There are numerous ways in which the parameter information can be used for grouping of media into groups, such as physical arrays. Two examples include grouping based on performance and grouping based on reliability. Each of these examples is described in further detail below.
Storage media may be grouped into one or more groups based on individual performance measurements. The performance, reliability and availability of data stored in a physical array is dependent upon the individual performance of the storage devices deployed in the array. Thus, to optimize the overall storage system, performance information (e.g., measurement data) is obtained for each individual storage device to be deployed in the system and is used to assign the device into a group. As one example, storage devices, such as disk drives, may be assigned to physical arrays based on individual drive performance measurements. Performance of an individual disk drive depends, for instance, upon the average access time, which includes the seek and latency of a particular drive, as well as the frequency of drive errors, which result in the drive failing to execute a command on the first attempt or repeated attempts. Such command errors include, for instance, write inhibits, no servo interrupt, servo unlock, and seek time out, all of which degrade performance objectives. Each of these parameters, therefore, can be measured and used to quantify the performance of a particular hard disk drive. A rate for each of these parameters may be determined by dividing the number of errors by the number of operations in a prespecified time interval (e.g., one hour). The rate may be dependent on the absolute number of operations/second the drive is executing.
One embodiment of the logic associated with grouping storage media based on performance is described with reference to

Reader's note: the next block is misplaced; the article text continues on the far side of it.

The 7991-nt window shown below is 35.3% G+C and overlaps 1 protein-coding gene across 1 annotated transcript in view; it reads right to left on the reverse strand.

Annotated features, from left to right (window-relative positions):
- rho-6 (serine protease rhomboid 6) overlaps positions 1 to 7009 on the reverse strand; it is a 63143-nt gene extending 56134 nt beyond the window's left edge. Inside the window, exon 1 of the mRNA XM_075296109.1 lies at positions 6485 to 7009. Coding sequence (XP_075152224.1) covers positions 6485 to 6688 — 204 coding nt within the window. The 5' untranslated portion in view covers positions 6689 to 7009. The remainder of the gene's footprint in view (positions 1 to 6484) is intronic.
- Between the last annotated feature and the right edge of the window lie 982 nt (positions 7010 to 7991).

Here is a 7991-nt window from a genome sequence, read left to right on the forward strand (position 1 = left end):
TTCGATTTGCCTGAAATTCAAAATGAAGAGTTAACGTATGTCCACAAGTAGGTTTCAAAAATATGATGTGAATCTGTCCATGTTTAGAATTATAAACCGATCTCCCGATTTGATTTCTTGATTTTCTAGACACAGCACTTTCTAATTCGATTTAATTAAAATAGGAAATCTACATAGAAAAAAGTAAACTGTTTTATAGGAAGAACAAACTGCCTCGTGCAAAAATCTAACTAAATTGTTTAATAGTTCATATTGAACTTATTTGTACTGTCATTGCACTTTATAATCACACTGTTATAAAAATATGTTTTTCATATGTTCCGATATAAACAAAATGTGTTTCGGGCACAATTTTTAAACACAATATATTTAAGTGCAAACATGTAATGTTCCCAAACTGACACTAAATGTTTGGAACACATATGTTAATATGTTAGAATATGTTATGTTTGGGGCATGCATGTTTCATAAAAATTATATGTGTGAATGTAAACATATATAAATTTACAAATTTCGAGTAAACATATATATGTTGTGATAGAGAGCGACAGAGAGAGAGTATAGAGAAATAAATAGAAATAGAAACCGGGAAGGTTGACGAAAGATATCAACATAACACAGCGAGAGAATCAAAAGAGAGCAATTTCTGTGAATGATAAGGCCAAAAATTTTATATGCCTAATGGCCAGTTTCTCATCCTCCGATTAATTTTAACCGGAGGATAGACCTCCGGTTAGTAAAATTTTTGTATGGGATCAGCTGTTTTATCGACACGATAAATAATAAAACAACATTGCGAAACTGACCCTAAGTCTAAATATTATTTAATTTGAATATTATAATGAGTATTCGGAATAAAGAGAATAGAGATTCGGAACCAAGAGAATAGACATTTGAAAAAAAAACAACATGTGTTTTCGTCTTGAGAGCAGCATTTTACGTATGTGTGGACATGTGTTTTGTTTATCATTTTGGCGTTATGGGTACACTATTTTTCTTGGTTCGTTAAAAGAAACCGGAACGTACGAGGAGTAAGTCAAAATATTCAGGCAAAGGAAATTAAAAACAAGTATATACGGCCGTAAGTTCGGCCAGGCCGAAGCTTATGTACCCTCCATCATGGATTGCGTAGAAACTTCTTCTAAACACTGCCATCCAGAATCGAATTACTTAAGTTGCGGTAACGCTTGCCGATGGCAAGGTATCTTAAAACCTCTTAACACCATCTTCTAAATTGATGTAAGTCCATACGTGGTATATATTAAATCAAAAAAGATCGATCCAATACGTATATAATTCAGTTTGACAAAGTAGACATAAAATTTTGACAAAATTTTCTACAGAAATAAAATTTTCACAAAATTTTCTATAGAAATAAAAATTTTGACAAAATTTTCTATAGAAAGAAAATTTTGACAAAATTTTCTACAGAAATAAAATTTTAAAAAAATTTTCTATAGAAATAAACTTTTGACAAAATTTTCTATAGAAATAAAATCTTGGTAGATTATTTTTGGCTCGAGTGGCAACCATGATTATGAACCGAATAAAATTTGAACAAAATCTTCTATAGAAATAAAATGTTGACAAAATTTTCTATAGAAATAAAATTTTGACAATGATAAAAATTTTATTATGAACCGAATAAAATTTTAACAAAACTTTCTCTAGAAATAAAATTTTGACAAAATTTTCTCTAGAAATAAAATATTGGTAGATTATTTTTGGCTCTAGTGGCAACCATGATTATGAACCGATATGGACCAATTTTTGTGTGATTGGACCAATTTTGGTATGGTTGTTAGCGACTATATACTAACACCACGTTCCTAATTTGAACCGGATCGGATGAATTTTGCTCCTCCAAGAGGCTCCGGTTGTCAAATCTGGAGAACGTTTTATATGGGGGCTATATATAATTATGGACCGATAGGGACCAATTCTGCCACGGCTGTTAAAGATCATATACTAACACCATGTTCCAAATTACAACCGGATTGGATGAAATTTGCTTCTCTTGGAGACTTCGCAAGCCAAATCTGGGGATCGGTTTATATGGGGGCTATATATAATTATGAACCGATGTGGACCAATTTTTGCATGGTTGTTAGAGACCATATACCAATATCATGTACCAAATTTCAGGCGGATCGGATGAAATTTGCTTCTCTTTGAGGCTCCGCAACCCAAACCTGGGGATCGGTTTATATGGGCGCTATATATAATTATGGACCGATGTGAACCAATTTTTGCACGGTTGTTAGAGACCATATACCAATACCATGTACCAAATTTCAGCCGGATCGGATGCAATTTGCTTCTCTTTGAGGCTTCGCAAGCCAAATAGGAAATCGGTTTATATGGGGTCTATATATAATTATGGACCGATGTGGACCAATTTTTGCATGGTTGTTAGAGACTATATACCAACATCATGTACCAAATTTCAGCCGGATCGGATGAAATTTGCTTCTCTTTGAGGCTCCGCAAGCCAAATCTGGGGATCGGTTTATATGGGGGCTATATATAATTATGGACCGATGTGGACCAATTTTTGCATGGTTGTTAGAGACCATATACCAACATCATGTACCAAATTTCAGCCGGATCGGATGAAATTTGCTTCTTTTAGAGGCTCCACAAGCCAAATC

Initially, a desired number of drives is loaded into the storage system, STEP 300. Then, a drive is selected and the performance of that drive is obtained, STEP 302. For example, the performance of the drive is measured. An example of determining a performance metric using various performance parameters includes the following:
An example of some typical drive parameters include, for instance:
Further, an example of some drive error rates include, for instance:
The above metric is only one example. Many combinations of parameters or even a single parameter may be used in creating a performance metric for the drive. Other performance metrics may include more, less and/or different parameters.
Subsequent to obtaining a performance metric for the drive, a determination is made as to whether this is the last drive in which measurements are to be obtained (e.g., the last drive of the loaded drives or the last drive of a subset of the drives, as desired), INQUIRY 304. If it is not the last drive for which measurements are to be obtained, then processing continues with STEP 302. However, if it is the last drive, then the drives are prioritized based upon drive performance, STEP 306.